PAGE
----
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Frans Hals | Baroque Era painter

Frans Hals the Elder (1582-1666) was a Dutch Golden Age painter, normally of portraits, who lived and worked in Haarlem.
He is notable for his loose painterly brushwork, and he helped introduce this lively style of painting into Dutch art.
Hals played an important role in the evolution of 17th-century group portraiture.

Hals' reputation waned after his death and for two centuries he was held in such poor esteem that some of his paintings, which are now among the proudest possessions of public galleries, were sold at auction for a few pounds or even shillings.
The portrait of Johannes Acronius realized five shillings at the Enschede sale in 1786.
The portrait of the man with the sword at the Liechtenstein gallery sold in 1800 for 4, 5s.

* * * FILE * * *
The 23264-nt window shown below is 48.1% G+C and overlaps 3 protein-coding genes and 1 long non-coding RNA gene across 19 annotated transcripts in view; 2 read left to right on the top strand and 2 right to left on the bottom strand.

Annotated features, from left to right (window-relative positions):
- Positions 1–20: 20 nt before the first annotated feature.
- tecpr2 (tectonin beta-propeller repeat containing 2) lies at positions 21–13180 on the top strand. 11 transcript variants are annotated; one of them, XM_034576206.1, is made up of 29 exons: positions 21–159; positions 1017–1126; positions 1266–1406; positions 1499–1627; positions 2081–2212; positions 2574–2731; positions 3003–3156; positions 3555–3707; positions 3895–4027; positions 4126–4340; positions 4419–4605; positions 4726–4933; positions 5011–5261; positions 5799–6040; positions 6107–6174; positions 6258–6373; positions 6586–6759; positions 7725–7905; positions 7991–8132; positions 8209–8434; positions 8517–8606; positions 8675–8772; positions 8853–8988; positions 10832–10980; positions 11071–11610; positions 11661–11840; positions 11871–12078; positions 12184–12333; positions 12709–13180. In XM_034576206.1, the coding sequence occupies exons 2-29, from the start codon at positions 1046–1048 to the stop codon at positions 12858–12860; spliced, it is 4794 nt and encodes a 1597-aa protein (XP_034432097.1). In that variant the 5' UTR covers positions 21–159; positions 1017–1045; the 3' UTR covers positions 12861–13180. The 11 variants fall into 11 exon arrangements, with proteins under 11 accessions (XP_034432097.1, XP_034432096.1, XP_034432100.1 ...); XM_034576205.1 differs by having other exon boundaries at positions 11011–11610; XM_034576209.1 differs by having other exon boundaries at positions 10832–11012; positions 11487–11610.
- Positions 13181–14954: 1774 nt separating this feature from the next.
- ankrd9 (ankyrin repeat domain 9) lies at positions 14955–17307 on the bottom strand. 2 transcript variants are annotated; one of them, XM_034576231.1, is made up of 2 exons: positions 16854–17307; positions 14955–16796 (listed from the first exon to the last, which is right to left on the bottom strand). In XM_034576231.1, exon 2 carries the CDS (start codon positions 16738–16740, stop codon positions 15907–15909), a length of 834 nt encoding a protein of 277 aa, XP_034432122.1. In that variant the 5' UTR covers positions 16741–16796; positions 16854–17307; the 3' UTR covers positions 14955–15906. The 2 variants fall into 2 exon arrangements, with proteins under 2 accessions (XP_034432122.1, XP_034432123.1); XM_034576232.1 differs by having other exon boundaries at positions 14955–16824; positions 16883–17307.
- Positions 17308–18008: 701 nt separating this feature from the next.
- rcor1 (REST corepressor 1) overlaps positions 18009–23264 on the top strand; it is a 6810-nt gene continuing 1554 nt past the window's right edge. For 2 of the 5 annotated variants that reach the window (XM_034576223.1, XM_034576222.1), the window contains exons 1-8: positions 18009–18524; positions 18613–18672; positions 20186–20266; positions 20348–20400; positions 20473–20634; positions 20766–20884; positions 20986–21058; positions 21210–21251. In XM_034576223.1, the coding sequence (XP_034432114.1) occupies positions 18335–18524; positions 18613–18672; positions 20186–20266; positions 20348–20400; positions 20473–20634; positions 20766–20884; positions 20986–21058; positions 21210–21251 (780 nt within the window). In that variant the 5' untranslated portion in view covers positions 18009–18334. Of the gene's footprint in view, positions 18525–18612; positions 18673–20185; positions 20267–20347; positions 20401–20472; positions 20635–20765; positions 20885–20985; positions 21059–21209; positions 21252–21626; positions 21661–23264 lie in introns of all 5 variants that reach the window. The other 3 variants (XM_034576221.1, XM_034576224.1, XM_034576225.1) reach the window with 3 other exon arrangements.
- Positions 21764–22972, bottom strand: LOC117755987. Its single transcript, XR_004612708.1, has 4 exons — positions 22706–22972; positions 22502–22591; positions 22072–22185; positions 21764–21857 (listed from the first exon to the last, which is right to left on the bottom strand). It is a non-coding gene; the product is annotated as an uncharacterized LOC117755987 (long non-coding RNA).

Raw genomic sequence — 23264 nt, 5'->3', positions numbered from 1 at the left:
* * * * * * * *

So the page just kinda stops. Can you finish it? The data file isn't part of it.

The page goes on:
Starting at the middle of the 1860s his prestige rose again thanks to the efforts of critic Théophile Thoré-Bürger.
With his rehabilitation in public esteem came the enormous rise in value, and, at the Secretan sale in 1889, the portrait of Pieter van den Broecke was bid up to 4,420 francs, while in 1908 the National Gallery paid 25,000 pounds for the large family group from the collection of Lord Talbot de Malahide.

Hals' work remains popular today, particularly with young painters who can find many lessons about practical technique from his unconcealed brushstrokes.
Hals' works have found their way to countless cities all over the world and into museum collections.
From the late 19th century, they were collected everywhere - from Antwerp to Toronto, and from London to New York.

Many of his paintings were then sold to American collectors.
A primary collection of his work is displayed in the Frans Hals Museum in Haarlem.
The Hals crater on Mercury is named in his honor.
Hals was pictured on the Netherlands' 10-guilder banknote of 1968.